Comin thro' the rye, poor body, Comin thro' the rye, She draigl't a' her petticoatie Comin thro' the rye. Oh Jenny's a' weet, poor body, Jenny's seldom dry, She draigl't a' her petticoatie Comin thro' the rye. Gin a body meet a body Comin thro' the rye, Gin a body kiss a body Need a body cry. Gin a body meet a body Comin thro' the glen; Gin a body kiss a body Need the warld ken! Oh Jenny's a' weet, poor body, Jenny's seldom dry, She draigl't a' her petticoatie Comin thro' the rye.
In 1796, Scottish poet Robert Burns wrote a cheery little ditty about how tough it was for Scottish lovers to woo. The church elders in the eighteenth-century felt it was their God-given duty to scrutinize courting rituals, so a poor girl like Jenny, dragging her wet and muddy petticoats through a field of rye, would invite community condemnation.
In 1951, American author J.D. Salinger wrote a dreary novel about a 16-year-old prep school failure who is on the verge of, at the very least, a nervous breakdown. Holden Caulfield, “the original sullen teenager,” “a symbol of purity and sensitivity,” and “a James Dean movie in print,” trudges through the pages, red hunting cap atop his head, crying, criticizing, fighting, dancing and always running away from the phonies who run the world.
After running across a child singing Burns’ song crossing a street, Holden’s perpetual gloominess momentarily lifts. He confesses that if he could create his own job, it would be that of the catcher in the rye.
“Anyway, I keep picturing all these little kids playing some game in this big field of rye and all. Thousands of little kids, and nobody’s around – nobody big, I mean – except me. And I’m standing on the edge of some crazy cliff. What I have to do, I have to catch everybody if they start to go over the cliff – I mean if they’re running and they don’t look where they’re going I have to come out from somewhere and catch them. That’s all I do all day. I’d just be the catcher in the rye and all. I know it’s crazy, but that’s the only thing I’d really like to be.”
I’ve re-read The Catcher in the Rye twice in the past five years or so, and just finished re-reading it again. This time it struck me how evidently self-destructive, depressed and mentally unstable Holden is. I kept wondering when an adult was going to notice that this kid, with the recently-deceased brother, was about to fall off the deep end. Phoebe, Holden’s adored younger sister, we sense as readers, has always known something is wrong. “You don’t like anything that’s happening,” she tells Holden, which causes him to be more depressed. Phoebe, incidentally, is my favorite character in the book. I was concerned about Holden, but didn’t really like him. Perhaps it’s a protective mechanism that Salinger intends us to understand, but his narcissistic tendencies to decry everyone on the outside as a “phony,” or a “moron” or a “show-off” or “conceited” or a “bastard” did not endear him to me.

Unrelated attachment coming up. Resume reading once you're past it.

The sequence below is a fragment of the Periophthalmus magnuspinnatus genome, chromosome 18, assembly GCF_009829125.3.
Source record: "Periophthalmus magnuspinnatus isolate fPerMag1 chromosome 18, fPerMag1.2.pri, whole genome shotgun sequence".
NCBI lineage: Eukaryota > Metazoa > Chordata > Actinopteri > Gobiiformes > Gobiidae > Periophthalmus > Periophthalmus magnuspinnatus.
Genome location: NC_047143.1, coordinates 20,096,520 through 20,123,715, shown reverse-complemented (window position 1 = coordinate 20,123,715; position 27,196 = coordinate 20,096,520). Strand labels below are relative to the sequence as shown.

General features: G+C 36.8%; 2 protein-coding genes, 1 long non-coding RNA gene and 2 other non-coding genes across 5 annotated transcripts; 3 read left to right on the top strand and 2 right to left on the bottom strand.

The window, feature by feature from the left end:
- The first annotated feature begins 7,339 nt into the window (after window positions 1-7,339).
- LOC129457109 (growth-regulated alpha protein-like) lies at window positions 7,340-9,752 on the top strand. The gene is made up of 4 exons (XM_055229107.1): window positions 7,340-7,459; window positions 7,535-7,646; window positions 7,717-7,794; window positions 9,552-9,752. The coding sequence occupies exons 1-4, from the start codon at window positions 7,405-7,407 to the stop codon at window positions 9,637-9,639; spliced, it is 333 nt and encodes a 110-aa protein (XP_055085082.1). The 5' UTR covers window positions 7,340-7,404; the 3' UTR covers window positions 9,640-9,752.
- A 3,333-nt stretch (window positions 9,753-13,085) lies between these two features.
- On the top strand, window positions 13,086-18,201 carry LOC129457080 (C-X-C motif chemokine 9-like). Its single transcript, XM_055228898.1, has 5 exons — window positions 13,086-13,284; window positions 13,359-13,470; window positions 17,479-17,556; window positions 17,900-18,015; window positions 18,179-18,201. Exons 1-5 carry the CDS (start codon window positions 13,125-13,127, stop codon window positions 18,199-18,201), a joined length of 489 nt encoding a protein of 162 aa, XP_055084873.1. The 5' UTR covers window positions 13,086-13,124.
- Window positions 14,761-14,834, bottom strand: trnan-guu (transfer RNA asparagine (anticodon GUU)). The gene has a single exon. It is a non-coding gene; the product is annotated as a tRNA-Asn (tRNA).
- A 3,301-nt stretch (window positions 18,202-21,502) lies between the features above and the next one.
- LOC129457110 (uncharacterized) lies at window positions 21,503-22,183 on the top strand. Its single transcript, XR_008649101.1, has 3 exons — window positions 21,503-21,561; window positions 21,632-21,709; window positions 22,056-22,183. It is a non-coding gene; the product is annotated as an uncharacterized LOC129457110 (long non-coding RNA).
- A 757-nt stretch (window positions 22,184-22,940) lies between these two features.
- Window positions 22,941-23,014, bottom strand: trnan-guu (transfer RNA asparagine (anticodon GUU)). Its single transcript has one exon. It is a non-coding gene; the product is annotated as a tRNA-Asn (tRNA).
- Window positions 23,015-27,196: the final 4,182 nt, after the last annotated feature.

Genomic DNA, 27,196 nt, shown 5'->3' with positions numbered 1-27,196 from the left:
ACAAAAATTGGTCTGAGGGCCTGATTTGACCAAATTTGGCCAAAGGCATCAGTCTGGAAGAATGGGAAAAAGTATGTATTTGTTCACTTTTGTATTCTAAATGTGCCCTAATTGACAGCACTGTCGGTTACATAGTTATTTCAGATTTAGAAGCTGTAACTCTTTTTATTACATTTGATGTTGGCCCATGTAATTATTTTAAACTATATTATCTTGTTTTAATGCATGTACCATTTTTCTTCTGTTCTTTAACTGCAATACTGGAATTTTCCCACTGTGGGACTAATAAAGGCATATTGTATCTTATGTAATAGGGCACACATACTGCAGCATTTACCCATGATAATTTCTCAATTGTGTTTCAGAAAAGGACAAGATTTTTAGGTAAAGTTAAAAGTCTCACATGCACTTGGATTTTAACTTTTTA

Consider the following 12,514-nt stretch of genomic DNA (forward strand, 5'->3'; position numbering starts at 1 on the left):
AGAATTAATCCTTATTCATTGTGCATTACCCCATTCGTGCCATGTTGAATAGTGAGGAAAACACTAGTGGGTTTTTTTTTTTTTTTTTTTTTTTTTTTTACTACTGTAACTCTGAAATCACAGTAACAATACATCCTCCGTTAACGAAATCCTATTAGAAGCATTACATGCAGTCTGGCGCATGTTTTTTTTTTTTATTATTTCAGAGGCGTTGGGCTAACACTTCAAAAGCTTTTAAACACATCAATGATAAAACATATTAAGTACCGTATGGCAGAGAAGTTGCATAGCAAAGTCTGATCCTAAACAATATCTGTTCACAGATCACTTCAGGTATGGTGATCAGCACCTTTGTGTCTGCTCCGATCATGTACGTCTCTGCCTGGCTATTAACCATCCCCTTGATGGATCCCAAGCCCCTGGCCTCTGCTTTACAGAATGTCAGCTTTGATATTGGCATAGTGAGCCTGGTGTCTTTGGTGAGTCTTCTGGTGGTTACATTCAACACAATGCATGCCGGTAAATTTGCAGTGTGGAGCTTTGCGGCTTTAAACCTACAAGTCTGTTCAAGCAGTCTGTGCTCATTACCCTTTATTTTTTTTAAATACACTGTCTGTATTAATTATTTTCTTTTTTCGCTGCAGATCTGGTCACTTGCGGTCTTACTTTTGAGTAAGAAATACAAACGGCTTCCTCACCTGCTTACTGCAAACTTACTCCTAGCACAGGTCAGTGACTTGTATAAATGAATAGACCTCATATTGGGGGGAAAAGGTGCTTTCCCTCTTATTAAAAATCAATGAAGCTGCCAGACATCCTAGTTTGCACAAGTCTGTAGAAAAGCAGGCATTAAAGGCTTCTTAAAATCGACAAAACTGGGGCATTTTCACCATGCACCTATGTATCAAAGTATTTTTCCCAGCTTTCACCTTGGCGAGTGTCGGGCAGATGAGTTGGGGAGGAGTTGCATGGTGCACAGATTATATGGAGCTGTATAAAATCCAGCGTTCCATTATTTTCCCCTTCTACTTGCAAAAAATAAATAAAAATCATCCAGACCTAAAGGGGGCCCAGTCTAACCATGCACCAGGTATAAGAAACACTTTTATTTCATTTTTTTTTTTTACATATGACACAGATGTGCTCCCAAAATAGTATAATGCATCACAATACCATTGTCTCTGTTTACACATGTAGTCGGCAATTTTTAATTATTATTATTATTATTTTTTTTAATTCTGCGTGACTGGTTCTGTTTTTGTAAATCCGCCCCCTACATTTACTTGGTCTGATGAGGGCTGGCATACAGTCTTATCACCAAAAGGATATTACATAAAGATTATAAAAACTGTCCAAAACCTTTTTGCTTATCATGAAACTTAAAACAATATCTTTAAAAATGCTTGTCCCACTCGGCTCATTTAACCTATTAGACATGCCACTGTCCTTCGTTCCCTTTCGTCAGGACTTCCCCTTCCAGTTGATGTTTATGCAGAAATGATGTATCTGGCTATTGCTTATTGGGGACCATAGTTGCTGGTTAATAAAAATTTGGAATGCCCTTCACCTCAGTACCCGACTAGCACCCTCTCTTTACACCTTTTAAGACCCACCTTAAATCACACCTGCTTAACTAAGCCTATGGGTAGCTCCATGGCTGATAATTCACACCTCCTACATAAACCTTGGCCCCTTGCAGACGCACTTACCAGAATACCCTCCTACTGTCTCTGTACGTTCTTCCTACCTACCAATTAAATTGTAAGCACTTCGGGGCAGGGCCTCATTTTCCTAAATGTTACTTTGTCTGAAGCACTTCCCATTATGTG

When someone finally does notice Holden’s perilous state, it’s his favorite teacher Mr. Antolini who predicts that Holden is heading for “a terrible, terrible fall.”
This fall I think you’re riding for–it’s a special kind of fall, a horrible kind. The man falling isn’t permitted to hear or feel himself hit bottom. He just keeps falling and falling. The whole arrangement’s designed for men who, at some time or other in their lives, were looking for something their own environment couldn’t supply them with. Or they thought their environment couldn’t supply them with. So they gave up looking. They gave up looking before they ever even really got started.
I was so struck by the similarity I googled Don Draper and Holden Caulfield and guess what I found out? Matthew Weiner, Mad Men’s creator told the New York Times that the “FICTIONAL CHARACTER HE MOST IDENTIFIES WITH: Peggy Olson from the show. You know what . . . that’s not true. I’d say Holden Caulfield.” http://www.nytimes.com/2011/10/02/magazine/domains-matthew-weiners-mad-house.html